In a previous post, I went through Gordon’s escape through a mesh theorem. This theorem is unique because it leverages certain properties of Gaussian processes (and a quantification of size called Gaussian width) instead of passing to an epsilon net. The escape theorem is particularly important to areas like compressed sensing, and provides optimal guarantees in light of phase transitions. However, real-world implementations of compressed sensing tend to not apply Gaussian transforms, but rather random matrices with other distributions (such as Bernoulli or partial Fourier). As such, it is desirable to relax the hypothesis on the transform for the escape theorem to hold.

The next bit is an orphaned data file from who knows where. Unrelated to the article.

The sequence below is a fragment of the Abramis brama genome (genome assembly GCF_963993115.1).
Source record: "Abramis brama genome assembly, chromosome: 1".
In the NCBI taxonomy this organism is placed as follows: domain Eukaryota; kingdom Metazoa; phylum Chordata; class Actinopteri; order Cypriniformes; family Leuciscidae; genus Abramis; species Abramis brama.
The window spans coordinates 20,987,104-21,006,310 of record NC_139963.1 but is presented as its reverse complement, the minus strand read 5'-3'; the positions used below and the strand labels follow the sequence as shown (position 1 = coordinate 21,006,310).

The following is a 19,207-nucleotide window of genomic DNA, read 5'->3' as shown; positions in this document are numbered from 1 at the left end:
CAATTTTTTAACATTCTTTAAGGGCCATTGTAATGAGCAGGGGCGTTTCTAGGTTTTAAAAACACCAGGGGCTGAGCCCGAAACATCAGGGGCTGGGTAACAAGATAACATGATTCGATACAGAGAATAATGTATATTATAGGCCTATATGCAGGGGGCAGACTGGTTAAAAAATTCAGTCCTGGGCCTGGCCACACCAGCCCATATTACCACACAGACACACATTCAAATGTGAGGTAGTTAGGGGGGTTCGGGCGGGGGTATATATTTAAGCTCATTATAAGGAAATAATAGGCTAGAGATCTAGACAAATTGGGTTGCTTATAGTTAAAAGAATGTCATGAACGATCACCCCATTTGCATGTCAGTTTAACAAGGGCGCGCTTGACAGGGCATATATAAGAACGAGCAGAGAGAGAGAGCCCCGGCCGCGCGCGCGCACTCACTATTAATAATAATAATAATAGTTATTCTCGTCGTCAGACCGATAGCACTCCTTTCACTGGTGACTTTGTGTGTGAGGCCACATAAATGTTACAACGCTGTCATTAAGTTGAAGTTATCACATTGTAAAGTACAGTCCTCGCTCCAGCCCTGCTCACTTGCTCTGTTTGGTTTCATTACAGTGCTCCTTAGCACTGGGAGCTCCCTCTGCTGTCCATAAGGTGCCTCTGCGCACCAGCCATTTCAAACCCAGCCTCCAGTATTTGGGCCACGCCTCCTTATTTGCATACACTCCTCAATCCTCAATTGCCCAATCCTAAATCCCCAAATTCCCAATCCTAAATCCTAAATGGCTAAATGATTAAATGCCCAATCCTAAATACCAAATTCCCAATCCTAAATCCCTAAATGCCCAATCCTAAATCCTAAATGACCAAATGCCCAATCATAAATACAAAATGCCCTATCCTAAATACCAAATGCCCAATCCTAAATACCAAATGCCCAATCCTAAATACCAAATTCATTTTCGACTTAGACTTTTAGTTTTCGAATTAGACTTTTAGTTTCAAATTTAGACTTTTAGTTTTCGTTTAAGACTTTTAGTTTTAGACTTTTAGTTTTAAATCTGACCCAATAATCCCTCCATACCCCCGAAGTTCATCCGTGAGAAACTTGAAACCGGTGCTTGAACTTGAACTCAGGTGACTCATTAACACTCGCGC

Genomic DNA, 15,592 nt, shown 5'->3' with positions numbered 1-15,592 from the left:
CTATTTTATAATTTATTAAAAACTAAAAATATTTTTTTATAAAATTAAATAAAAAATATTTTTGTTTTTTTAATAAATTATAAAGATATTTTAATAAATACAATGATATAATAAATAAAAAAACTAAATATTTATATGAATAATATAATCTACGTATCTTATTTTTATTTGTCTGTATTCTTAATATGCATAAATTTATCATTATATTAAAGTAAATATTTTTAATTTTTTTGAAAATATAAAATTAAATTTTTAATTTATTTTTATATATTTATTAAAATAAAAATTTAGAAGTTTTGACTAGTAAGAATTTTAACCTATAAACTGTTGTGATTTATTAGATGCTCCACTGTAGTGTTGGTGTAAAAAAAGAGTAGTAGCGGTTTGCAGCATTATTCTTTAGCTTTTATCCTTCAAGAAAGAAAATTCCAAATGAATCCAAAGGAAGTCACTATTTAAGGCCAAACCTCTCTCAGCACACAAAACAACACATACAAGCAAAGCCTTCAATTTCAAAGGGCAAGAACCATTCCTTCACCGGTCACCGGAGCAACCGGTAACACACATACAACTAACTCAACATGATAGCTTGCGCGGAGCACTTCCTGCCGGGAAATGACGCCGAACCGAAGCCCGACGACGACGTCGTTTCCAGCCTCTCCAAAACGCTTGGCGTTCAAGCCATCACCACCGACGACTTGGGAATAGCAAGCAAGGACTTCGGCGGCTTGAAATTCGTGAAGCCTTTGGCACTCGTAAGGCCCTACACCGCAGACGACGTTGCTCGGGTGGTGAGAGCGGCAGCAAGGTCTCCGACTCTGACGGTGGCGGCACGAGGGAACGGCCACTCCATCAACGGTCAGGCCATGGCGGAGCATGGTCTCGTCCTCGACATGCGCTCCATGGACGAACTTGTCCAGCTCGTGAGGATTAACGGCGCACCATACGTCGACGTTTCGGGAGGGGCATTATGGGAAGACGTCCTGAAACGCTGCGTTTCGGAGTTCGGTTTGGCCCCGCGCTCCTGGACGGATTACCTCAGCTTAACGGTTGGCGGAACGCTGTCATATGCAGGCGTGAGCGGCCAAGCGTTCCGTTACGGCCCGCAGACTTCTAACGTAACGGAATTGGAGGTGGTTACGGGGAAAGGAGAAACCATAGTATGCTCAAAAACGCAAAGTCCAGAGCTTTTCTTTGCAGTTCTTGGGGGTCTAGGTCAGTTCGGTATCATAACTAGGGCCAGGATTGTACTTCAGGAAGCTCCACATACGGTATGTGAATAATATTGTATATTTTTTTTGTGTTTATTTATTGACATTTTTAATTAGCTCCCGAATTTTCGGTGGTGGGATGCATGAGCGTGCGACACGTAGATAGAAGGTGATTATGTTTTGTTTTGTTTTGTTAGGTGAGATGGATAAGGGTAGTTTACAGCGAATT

It is evident that Gaussian width is the correct measure of a set for phase transitions in the Gaussian setting, and we expect similar phase transitions in other settings. As detailed in this paper, an important measure of a set for the other settings is the size of an epsilon net. This leads to the following fundamental question:

What does the Gaussian width of a set say about the smallest possible size of an epsilon net for that set?